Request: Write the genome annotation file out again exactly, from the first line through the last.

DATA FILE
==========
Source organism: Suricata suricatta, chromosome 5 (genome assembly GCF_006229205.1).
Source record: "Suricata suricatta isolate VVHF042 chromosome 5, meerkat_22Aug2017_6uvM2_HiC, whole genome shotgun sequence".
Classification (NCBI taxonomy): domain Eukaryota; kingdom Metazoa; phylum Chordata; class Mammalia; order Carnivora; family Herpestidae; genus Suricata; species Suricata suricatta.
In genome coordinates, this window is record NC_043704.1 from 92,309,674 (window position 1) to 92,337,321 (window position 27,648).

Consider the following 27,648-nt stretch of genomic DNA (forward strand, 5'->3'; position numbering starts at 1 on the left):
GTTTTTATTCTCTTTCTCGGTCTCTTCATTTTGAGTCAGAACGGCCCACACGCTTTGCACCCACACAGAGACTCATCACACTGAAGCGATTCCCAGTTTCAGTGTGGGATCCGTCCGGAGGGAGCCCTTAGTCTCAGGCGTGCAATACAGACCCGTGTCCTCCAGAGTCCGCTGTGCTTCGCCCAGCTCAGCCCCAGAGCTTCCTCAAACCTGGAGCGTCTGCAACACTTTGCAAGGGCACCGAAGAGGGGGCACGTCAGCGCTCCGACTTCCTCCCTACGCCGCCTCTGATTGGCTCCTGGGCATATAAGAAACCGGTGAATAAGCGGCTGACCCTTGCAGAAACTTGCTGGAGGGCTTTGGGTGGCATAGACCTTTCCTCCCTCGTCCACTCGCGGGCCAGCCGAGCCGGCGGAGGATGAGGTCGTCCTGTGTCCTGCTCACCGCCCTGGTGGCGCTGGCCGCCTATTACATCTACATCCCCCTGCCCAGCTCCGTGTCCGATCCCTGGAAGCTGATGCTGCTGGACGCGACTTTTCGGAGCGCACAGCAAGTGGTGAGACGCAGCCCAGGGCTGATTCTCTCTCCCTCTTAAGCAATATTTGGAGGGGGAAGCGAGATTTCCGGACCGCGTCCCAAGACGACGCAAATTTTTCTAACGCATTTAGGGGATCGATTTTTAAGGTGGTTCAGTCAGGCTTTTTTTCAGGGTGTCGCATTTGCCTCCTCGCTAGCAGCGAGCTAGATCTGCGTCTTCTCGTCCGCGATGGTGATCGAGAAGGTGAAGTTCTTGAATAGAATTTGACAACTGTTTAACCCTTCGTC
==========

Source organism: Suricata suricatta, chromosome 5 (genome assembly GCF_006229205.1).
Source record: "Suricata suricatta isolate VVHF042 chromosome 5, meerkat_22Aug2017_6uvM2_HiC, whole genome shotgun sequence".
Classification (NCBI taxonomy): domain Eukaryota; kingdom Metazoa; phylum Chordata; class Mammalia; order Carnivora; family Herpestidae; genus Suricata; species Suricata suricatta.
In genome coordinates, this window is record NC_043704.1 from 92,309,674 (window position 1) to 92,337,321 (window position 27,648).

Consider the following 27,648-nt stretch of genomic DNA (forward strand, 5'->3'; position numbering starts at 1 on the left):
GTTTTTATTCTCTTTCTCGGTCTCTTCATTTTGAGTCAGAACGGCCCACACGCTTTGCACCCACACAGAGACTCATCACACTGAAGCGATTCCCAGTTTCAGTGTGGGATCCGTCCGGAGGGAGCCCTTAGTCTCAGGCGTGCAATACAGACCCGTGTCCTCCAGAGTCCGCTGTGCTTCGCCCAGCTCAGCCCCAGAGCTTCCTCAAACCTGGAGCGTCTGCAACACTTTGCAAGGGCACCGAAGAGGGGGCACGTCAGCGCTCCGACTTCCTCCCTACGCCGCCTCTGATTGGCTCCTGGGCATATAAGAAACCGGTGAATAAGCGGCTGACCCTTGCAGAAACTTGCTGGAGGGCTTTGGGTGGCATAGACCTTTCCTCCCTCGTCCACTCGCGGGCCAGCCGAGCCGGCGGAGGATGAGGTCGTCCTGTGTCCTGCTCACCGCCCTGGTGGCGCTGGCCGCCTATTACATCTACATCCCCCTGCCCAGCTCCGTGTCCGATCCCTGGAAGCTGATGCTGCTGGACGCGACTTTTCGGAGCGCACAGCAAGTGGTGAGACGCAGCCCAGGGCTGATTCTCTCTCCCTCTTAAGCAATATTTGGAGGGGGAAGCGAGATTTCCGGACCGCGTCCCAAGACGACGCAAATTTTTCTAACGCATTTAGGGGATCGATTTTTAAGGTGGTTCAGTCAGGCTTTTTTTCAGGGTGTCGCATTTGCCTCCTCGCTAGCAGCGAGCTAGATCTGCGTCTTCTCGTCCGCGATGGTGATCGAGAAGGTGAAGTTCTTGAATAGAATTTGACAACTGTTTAACCCTTCGTC